Other big attraction in the Vittala complex is the pillars of the temples here. They emit musical notes on being struck, and though officially one is not supposed to strike them (for it wears them) - the decree had little impact on most visitors. The pillars bear a dark, worn look at their centers from repeated beatings. I suspect a lot of “non-musical” pillars, thanks to their prodigious musical neighbors, are routinely tapped too - in hope of coercing a stray note of the octave from them. The temples here are probably illuminated at night – it would be hard for me to explain the electric wires and lights that I saw on the temple floor otherwise.

A group of excited school children from the near by village sat on the temple staircase posing for a group photograph. Their bright, colorful dresses stood out in awkward contrast to the stolid backdrop. A gnarled, leafless tree to their right, presented an appearance so consistent with the ruins that I wondered if it was a result of years of attempted camouflage.

The temple had now started getting crowded and noisy so I broke off from our group and strayed out of the temple complex. Outside the temple is a seemingly endless row of primitive, squat, open structures. This was another of the erstwhile popular bazaars that now lie in complete ruins.

Our Hampi trip concluded with a perfunctory visit to the Hampi Museum. A Museum? At Hampi? Isn’t the entire site one colossal museum? These were my sentiments too though I later realized that a museum does have its place there. It houses historically important articles such as utensils, weapons, coinage and idols recovered during excavation. You can also study a brief photographic history of the archeological work at Hampi (for instance, you can see what the site of present day communal bath looked like before its discovery). Sadly photography was prohibited inside the museum and the time allotted to our museum visit was hardly conducive to note-taking.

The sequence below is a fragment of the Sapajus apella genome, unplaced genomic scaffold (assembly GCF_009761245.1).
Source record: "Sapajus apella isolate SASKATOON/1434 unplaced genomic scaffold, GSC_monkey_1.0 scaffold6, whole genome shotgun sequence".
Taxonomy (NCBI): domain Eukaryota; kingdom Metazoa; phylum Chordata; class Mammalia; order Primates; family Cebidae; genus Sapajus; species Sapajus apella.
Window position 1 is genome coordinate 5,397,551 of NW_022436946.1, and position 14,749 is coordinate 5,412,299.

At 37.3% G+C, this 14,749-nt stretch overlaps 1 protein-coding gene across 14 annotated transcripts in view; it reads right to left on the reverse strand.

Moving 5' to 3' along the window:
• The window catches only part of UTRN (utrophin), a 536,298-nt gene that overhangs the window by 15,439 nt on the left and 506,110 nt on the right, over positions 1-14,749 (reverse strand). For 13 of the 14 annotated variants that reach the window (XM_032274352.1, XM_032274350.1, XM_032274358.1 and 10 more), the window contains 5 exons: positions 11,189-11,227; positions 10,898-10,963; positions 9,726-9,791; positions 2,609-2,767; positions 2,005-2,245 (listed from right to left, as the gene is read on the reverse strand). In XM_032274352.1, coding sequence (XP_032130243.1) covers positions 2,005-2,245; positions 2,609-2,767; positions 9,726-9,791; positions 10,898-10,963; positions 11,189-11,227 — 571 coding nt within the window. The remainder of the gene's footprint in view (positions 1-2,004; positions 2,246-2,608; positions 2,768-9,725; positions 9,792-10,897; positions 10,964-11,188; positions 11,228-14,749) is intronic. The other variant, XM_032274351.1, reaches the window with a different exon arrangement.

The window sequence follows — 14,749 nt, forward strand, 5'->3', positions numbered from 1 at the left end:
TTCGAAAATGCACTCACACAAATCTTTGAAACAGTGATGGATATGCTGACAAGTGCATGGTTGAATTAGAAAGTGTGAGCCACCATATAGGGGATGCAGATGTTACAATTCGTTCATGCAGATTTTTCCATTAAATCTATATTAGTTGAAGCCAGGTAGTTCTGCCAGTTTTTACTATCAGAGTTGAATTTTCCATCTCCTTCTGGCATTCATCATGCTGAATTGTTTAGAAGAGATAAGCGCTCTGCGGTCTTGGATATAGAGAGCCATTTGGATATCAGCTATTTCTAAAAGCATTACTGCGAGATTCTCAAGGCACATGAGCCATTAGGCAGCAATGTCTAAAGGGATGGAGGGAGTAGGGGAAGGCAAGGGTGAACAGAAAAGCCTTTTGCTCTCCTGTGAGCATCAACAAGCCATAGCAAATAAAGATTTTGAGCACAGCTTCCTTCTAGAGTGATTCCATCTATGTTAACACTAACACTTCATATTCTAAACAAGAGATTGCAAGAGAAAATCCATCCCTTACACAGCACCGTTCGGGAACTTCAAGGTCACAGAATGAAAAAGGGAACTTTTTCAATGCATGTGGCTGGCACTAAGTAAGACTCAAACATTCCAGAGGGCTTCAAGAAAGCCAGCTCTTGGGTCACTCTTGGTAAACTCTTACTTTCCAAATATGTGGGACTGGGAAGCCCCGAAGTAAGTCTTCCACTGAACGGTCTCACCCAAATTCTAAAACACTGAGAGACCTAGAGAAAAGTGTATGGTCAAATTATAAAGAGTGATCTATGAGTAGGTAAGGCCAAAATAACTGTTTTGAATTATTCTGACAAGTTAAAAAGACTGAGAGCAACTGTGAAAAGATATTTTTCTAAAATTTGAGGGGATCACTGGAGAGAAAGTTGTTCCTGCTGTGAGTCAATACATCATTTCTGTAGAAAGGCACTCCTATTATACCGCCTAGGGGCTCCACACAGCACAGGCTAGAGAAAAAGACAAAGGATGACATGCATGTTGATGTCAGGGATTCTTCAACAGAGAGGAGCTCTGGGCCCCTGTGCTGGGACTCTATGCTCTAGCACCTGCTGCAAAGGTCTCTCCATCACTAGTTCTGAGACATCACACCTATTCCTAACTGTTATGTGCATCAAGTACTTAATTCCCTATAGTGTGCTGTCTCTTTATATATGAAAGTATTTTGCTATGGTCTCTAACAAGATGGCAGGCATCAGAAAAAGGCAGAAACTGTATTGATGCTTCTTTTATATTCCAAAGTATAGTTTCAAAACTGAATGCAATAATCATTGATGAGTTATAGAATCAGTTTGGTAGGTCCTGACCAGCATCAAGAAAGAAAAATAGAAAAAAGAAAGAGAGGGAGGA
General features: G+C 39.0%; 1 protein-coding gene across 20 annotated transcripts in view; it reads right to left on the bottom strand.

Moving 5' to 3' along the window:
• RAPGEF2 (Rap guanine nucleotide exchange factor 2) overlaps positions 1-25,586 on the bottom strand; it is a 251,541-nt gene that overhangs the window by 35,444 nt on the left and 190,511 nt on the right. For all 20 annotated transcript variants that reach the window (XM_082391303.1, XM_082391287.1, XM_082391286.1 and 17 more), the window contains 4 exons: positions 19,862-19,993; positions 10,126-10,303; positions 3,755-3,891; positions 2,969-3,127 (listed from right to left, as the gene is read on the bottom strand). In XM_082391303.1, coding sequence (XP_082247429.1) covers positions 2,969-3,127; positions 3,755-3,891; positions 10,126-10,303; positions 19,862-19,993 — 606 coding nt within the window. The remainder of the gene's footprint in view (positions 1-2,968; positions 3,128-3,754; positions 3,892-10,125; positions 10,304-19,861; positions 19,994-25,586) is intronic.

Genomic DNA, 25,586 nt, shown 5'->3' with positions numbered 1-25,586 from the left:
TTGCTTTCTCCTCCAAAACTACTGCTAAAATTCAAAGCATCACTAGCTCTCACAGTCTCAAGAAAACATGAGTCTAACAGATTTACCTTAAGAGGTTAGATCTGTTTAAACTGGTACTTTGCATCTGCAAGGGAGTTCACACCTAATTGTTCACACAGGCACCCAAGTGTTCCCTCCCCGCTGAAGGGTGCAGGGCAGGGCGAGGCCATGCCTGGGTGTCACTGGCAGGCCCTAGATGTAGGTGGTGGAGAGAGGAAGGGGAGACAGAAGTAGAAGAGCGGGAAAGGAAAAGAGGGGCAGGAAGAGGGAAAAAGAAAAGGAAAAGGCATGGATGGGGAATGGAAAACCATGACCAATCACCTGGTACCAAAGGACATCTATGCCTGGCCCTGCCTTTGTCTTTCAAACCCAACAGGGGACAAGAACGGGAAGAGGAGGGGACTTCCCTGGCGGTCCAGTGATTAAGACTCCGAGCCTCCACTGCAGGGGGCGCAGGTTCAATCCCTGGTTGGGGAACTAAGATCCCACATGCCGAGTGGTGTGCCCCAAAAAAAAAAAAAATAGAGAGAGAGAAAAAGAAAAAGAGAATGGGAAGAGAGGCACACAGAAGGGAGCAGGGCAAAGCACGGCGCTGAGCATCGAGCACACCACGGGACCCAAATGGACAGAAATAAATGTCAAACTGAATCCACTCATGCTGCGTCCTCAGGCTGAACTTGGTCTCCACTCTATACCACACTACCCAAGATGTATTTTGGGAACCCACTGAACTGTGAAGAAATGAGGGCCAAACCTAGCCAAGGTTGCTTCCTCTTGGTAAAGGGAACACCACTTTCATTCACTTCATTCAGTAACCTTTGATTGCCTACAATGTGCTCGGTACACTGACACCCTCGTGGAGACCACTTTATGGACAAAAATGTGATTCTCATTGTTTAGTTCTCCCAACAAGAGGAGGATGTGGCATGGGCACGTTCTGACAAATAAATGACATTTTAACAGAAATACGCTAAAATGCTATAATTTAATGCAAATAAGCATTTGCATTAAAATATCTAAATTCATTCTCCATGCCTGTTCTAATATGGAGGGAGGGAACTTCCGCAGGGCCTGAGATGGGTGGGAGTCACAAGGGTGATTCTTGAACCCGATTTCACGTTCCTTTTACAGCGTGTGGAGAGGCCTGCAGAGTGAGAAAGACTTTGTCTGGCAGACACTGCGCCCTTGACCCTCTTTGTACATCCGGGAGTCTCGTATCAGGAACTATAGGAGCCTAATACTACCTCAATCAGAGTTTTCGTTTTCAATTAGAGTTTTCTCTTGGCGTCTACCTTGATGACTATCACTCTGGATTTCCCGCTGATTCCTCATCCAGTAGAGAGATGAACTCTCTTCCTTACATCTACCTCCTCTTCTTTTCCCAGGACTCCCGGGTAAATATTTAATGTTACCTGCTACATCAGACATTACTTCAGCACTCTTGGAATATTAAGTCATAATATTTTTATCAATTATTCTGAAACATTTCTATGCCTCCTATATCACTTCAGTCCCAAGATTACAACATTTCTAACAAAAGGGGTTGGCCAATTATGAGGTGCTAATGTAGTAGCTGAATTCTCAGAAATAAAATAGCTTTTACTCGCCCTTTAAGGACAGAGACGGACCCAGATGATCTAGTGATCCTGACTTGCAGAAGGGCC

We left Hampi at 4:15 in the evening. I cannot think of another place that had left a profounder impression on me. I might be done with my account of Hampi, but I am scarcely done with Hampi itself. The ruins of the Vijaynagar Kingdom call me back – a call I hope to answer very soon.
posted: 4.4.05



By Blogger Geetanjali, at 4.4.05  

hope that u get to visit Hampi again.:)

i will definitely try to visit hampi, the next time i am in India. Meanwhile keep posting....

have a nice day

By Blogger KJ, at 4.4.05  

My feelings echoed the same when I saw Hampi. Standing on a hill near Hampi, looking at the ruins down and around for a full 360 degrees, an image of the thriving city stood up in my mind. Felt sad to see it in such destroyed ruins today. I don't think anyone can come back from Hampi without having felt some sadness for its destruction and pillaging.

By Blogger ash, at 5.4.05  

Thanks Geetanjali!

Thanks KJ!

Very true Ash!

By Blogger Deepak, at 5.4.05  

Great post (of course), and I love the bit about the tree's "years of attempted camouflage".

By Blogger Deirdre, at 19.4.05  

:-), thanks Deirdre!

By Blogger Deepak, at 20.4.05